The mini-glaucoma shunt (Ex-Press, Optonol) appears to be an effective procedure compared with standard trabeculectomy, as it shows a higher efficiency with minimal inflammation and lower rates of postoperative hypotony and its sequelae. Although both approaches demonstrate very similar IOP control in the long-term, less postoperative adverse events are seen with implantation of the shunt.
Trabeculectomy has long been and still is the gold standard as surgical treatment of medically uncontrolled glaucoma disease. The shunt, however, clearly rivals the widely used trabeculectomy approach by proving to be at least as effective in controlling IOP with significantly less postoperative adverse events, Dr. Netland said. He is professor of the Department of Ophthalmology at the University of Tennessee Health Science Center, Hamilton Eye Institute, Memphis.
The implantation technique of the mini-shunt has been modified-the stainless steel device now is placed under a scleral flap. It provides a way of producing a glaucoma-filtering procedure that is even safer than that achieved through trabeculectomy, he said. Several variations of the shunt are available, all of which have a 400-µm external diameter, allowing the device to be placed via a 25- to 27-gauge needle tract, and range from a 50- to 200-µm internal diameter. According to Dr. Netland, most clinicians use the 50-µm internal diameter device.
According to Dr. Netland, the first few weeks after surgery is the period that often is problematic for surgeons because patients can develop hypotony as well as complications related to it, such as shallow or flat anterior chamber, choroidal effusions, and suprachoroidal hemorrhages.
The implant procedure resembles a trabeculectomy in that it has a scleral flap, but it is not a trabeculectomy in the sense that no excision of trabecular tissue is made and no iridectomy or sclerotomy is performed. The opening produced in the implant procedure is a set standard size, 50 µm, and is reproducible in all procedures, which is one of the major advantages of the technique, he said.
"This standardization reduces the chance of surgeon-generated error in variations in procedure, unlike in sclerostomy procedures where we see a lot more variability in opening size," Dr. Netland said. "The internal diameter of the device where the aqueous flows out of the eye is always the same and does not vary from procedure to procedure. Also, we see significantly reduced tissue trauma and inflammation in the postoperative period compared [with] trabeculectomy."
This all adds up to more predictable results and fewer complications, particularly less hypotony and complications related to it, he said. Also, the procedure is much faster than standard trabeculectomy due to fewer surgical steps as well as the standardized and reproducible technique.
Dr. Netland and colleagues performed a retrospective study in which the mini-glaucoma shunt was compared with standard trabeculectomy. In the study, 100 eyes were retrospectively compared that had been treated with the shunt or standard trabeculectomy. Results showed that IOP control of the shunt under a scleral flap was equally as effective when compared with trabeculectomy.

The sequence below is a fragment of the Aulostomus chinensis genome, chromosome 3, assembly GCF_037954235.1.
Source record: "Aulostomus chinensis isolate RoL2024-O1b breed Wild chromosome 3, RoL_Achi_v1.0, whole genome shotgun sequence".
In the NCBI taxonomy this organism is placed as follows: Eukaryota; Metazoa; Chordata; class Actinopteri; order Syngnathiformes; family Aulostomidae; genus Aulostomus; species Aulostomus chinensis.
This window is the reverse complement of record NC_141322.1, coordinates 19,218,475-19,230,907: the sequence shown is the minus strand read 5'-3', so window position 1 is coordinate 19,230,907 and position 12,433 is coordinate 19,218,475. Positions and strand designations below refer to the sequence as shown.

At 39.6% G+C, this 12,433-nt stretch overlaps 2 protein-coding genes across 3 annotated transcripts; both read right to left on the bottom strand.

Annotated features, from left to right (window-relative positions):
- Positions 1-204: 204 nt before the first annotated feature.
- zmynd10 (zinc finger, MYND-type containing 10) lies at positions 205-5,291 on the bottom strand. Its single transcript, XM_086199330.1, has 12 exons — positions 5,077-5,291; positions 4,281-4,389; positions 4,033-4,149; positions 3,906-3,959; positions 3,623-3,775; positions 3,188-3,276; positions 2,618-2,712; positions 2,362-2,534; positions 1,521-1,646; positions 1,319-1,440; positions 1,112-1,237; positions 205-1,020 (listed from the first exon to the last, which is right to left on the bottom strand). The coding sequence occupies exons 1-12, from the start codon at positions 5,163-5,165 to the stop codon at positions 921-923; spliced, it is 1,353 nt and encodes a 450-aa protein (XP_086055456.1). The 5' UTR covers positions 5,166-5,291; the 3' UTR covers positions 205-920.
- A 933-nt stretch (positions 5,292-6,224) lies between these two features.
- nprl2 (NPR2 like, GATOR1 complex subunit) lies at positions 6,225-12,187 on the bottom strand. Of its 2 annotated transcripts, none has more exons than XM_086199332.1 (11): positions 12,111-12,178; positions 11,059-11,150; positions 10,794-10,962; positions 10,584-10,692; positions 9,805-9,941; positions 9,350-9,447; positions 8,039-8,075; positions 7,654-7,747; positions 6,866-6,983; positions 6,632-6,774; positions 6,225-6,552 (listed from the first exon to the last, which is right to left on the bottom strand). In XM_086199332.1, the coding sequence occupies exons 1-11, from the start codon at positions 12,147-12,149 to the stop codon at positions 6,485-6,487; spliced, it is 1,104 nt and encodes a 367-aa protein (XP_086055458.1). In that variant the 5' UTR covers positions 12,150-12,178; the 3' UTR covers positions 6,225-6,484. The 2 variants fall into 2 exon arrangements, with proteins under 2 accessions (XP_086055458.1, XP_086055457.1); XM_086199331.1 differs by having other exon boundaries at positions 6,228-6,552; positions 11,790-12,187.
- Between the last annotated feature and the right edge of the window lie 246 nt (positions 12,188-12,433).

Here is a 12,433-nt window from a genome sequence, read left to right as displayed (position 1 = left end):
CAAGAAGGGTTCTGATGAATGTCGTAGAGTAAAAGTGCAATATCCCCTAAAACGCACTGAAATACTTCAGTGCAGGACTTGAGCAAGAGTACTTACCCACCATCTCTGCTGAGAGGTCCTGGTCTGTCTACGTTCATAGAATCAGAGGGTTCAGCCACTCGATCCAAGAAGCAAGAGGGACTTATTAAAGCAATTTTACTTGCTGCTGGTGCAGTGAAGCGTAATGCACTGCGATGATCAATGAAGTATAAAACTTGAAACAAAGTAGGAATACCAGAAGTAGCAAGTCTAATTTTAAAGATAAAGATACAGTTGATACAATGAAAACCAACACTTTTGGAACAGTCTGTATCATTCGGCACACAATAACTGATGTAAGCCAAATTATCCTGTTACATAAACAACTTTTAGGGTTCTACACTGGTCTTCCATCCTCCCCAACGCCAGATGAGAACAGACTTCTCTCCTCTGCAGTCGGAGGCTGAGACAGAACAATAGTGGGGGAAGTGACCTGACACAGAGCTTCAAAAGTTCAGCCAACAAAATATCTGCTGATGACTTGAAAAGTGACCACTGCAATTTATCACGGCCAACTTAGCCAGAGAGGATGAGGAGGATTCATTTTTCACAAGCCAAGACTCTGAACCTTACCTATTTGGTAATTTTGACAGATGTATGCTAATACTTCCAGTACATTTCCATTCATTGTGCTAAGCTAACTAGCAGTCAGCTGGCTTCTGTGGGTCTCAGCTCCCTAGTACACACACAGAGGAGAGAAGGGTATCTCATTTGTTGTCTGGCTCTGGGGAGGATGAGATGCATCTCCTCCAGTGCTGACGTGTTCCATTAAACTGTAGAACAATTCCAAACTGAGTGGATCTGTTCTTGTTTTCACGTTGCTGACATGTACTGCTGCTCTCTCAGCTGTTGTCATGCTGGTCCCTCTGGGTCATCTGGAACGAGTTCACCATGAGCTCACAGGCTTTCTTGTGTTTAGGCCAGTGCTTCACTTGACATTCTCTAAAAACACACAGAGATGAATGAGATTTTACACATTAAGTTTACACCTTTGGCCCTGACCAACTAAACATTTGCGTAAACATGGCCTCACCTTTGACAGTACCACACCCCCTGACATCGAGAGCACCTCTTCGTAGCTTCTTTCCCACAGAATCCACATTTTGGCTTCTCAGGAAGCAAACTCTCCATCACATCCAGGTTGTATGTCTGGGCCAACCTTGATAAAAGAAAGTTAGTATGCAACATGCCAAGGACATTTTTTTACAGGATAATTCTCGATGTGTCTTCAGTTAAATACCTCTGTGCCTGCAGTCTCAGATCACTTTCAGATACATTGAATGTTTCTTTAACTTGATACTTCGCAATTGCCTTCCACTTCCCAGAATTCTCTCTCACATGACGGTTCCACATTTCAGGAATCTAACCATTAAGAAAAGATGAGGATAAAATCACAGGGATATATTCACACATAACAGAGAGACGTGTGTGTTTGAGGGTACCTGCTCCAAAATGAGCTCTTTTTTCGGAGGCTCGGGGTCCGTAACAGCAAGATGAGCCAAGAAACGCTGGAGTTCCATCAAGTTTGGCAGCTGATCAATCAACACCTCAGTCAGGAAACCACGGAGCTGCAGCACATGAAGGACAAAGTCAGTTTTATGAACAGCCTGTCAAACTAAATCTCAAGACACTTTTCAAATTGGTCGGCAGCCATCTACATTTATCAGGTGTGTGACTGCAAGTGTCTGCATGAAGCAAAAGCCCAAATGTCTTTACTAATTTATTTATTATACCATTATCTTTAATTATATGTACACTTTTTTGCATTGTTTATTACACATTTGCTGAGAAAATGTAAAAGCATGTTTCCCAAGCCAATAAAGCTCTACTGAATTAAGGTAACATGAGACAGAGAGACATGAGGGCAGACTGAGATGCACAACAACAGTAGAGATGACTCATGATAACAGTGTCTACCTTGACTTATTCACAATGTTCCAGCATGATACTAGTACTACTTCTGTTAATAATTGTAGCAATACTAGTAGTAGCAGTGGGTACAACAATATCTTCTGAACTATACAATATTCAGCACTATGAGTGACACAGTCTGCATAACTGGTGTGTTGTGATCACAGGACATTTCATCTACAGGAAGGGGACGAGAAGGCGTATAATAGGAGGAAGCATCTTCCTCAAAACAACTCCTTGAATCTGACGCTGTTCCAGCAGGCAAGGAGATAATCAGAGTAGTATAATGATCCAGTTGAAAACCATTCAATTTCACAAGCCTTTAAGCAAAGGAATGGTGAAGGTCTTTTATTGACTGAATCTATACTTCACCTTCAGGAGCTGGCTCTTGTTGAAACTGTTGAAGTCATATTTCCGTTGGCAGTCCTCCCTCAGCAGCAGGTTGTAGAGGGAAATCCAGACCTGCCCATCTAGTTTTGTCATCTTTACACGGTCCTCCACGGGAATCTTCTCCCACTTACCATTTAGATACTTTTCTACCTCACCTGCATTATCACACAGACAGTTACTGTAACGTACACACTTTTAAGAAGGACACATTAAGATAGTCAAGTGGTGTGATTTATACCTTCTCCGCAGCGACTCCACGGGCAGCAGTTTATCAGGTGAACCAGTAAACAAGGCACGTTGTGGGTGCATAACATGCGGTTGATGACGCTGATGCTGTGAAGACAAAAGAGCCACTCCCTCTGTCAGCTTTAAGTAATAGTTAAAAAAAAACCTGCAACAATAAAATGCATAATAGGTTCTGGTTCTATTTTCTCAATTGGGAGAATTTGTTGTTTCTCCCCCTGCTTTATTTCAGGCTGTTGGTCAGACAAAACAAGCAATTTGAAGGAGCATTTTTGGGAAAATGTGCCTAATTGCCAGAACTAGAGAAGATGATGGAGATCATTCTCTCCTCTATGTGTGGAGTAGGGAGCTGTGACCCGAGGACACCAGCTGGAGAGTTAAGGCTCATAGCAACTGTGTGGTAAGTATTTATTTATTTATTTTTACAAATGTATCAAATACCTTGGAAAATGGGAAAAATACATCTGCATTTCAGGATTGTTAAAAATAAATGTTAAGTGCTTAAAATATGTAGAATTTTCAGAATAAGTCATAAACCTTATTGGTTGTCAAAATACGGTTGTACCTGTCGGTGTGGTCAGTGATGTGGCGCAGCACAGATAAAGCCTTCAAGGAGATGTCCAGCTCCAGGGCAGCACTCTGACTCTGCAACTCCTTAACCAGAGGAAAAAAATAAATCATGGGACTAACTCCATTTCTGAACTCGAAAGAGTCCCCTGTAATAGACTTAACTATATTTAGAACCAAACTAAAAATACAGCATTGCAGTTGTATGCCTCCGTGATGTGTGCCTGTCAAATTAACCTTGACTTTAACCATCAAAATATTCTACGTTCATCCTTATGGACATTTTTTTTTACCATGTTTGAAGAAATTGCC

"Long-term pressure control and long-term success rates were similar, but in the early postoperative period, we found a lower rate of hypotony and the sequelae of hypotony with the [shunt]," he said. "These results are significant because the gold standard trabeculectomy procedure was successfully challenged."
In a more recent study including 345 eyes, Dr. Netland compared the implant alone with the implant used in combination with cataract surgery. The results similarly showed IOP control in both study arms.
He said that it was interesting, however, that the number of medications and the IOPs were slightly lower at a few time points during follow-up in the patients who received the implant alone compared with those who additionally underwent cataract surgery.
This similar scenario is seen in patients who undergo combined trabeculectomy and cataract surgery in terms of achieving a slightly better pressure control without adjunctive cataract surgery, Dr. Netland added. One of the advantages of the study was the insight gained on long-term complications, because relatively uncommon complications were apparent in this series that were not apparent in previous smaller series.
The most common device-related complication was blocked tube, which occurred in 1% to 2% of the patients (six of 345 patients).
"Blocked tube occurs when a fine inflammatory material collects inside the tube," he said. "This was actually very difficult to see, but we could make the diagnosis when we found that patients had an elevated pressure and a low bleb following the procedure."
In response, Dr. Netland treated the blocked tube with an Nd:YAG laser at low power (1 to 2 mJ) and found that this quickly and successfully opened the tube in all of those patients. The blocked tube was a device-related complication; however, it was not serious and it was easily managed with the laser, proving that the device works well in a large series of patients without major complications.
"The [device] is most useful for primary glaucoma surgery," he said. "We feel that it probably is not as well suited for refractory glaucoma [surgeries] that are refractory to other surgeries, although it can certainly be used for this purpose in select cases."
The implant procedure may not be ideal in patients with chronic inflammation due to the potential blockage of the tube.
Although complications appear to be uncommon with the device and it seems to have a good biocompatibility, Dr. Netland said that it may be better to avoid using this shunt in younger patients until the long-term biocompatibility follow-up on these patients becomes available.